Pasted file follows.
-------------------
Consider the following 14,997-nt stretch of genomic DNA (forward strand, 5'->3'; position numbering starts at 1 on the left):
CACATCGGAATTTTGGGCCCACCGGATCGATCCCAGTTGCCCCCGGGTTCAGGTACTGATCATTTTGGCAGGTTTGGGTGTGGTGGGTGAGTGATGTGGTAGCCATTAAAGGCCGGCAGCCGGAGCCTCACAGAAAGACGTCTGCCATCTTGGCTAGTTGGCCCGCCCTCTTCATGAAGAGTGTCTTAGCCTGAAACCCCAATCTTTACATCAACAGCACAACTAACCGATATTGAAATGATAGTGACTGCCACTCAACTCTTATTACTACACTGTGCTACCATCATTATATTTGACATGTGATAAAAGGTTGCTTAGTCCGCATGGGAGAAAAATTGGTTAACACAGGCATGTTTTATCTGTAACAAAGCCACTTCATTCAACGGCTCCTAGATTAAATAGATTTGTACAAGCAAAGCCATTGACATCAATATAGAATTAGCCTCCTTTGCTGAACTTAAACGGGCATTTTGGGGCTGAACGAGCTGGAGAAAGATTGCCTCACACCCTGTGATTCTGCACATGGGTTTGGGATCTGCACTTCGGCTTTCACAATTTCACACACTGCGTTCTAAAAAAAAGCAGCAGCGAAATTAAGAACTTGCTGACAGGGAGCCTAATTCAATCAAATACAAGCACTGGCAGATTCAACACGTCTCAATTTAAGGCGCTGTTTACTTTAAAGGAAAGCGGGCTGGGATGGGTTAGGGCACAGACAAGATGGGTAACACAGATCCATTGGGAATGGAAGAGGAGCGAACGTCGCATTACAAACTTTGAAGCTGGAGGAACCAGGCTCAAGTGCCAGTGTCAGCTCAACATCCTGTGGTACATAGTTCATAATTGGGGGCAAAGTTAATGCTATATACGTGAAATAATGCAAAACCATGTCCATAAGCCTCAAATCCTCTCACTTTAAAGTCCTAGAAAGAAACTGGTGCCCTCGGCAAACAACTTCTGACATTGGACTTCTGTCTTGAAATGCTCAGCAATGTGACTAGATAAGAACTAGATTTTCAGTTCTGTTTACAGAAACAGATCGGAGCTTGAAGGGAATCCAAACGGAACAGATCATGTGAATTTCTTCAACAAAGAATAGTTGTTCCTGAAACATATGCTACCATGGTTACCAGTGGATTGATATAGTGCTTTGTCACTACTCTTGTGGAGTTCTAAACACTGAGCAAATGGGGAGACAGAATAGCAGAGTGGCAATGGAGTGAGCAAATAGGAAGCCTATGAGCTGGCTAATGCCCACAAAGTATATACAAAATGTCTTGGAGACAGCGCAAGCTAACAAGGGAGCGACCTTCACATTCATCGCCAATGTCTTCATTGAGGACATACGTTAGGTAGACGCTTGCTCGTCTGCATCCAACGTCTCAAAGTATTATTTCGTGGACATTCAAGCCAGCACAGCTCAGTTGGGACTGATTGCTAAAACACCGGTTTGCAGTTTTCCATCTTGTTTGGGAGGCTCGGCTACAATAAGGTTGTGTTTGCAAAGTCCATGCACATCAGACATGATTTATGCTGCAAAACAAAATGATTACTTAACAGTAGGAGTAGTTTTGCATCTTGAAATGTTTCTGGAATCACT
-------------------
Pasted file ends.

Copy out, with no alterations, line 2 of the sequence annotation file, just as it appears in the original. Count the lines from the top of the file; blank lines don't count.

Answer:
CACATCGGAATTTTGGGCCCACCGGATCGATCCCAGTTGCCCCCGGGTTCAGGTACTGATCATTTTGGCAGGTTTGGGTGTGGTGGGTGAGTGATGTGGTAGCCATTAAAGGCCGGCAGCCGGAGCCTCACAGAAAGACGTCTGCCATCTTGGCTAGTTGGCCCGCCCTCTTCATGAAGAGTGTCTTAGCCTGAAACCCCAATCTTTACATCAACAGCACAACTAACCGATATTGAAATGATAGTGACTGCCACTCAACTCTTATTACTACACTGTGCTACCATCATTATATTTGACATGTGATAAAAGGTTGCTTAGTCCGCATGGGAGAAAAATTGGTTAACACAGGCATGTTTTATCTGTAACAAAGCCACTTCATTCAACGGCTCCTAGATTAAATAGATTTGTACAAGCAAAGCCATTGACATCAATATAGAATTAGCCTCCTTTGCTGAACTTAAACGGGCATTTTGGGGCTGAACGAGCTGGAGAAAGATTGCCTCACACCCTGTGATTCTGCACATGGGTTTGGGATCTGCACTTCGGCTTTCACAATTTCACACACTGCGTTCTAAAAAAAAGCAGCAGCGAAATTAAGAACTTGCTGACAGGGAGCCTAATTCAATCAAATACAAGCACTGGCAGATTCAACACGTCTCAATTTAAGGCGCTGTTTACTTTAAAGGAAAGCGGGCTGGGATGGGTTAGGGCACAGACAAGATGGGTAACACAGATCCATTGGGAATGGAAGAGGAGCGAACGTCGCATTACAAACTTTGAAGCTGGAGGAACCAGGCTCAAGTGCCAGTGTCAGCTCAACATCCTGTGGTACATAGTTCATAATTGGGGGCAAAGTTAATGCTATATACGTGAAATAATGCAAAACCATGTCCATAAGCCTCAAATCCTCTCACTTTAAAGTCCTAGAAAGAAACTGGTGCCCTCGGCAAACAACTTCTGACATTGGACTTCTGTCTTGAAATGCTCAGCAATGTGACTAGATAAGAACTAGATTTTCAGTTCTGTTTACAGAAACAGATCGGAGCTTGAAGGGAATCCAAACGGAACAGATCATGTGAATTTCTTCAACAAAGAATAGTTGTTCCTGAAACATATGCTACCATGGTTACCAGTGGATTGATATAGTGCTTTGTCACTACTCTTGTGGAGTTCTAAACACTGAGCAAATGGGGAGACAGAATAGCAGAGTGGCAATGGAGTGAGCAAATAGGAAGCCTATGAGCTGGCTAATGCCCACAAAGTATATACAAAATGTCTTGGAGACAGCGCAAGCTAACAAGGGAGCGACCTTCACATTCATCGCCAATGTCTTCATTGAGGACATACGTTAGGTAGACGCTTGCTCGTCTGCATCCAACGTCTCAAAGTATTATTTCGTGGACATTCAAGCCAGCACAGCTCAGTTGGGACTGATTGCTAAAACACCGGTTTGCAGTTTTCCATCTTGTTTGGGAGGCTCGGCTACAATAAGGTTGTGTTTGCAAAGTCCATGCACATCAGACATGATTTATGCTGCAAAACAAAATGATTACTTAACAGTAGGAGTAGTTTTGCATCTTGAAATGTTTCTGGAATCACT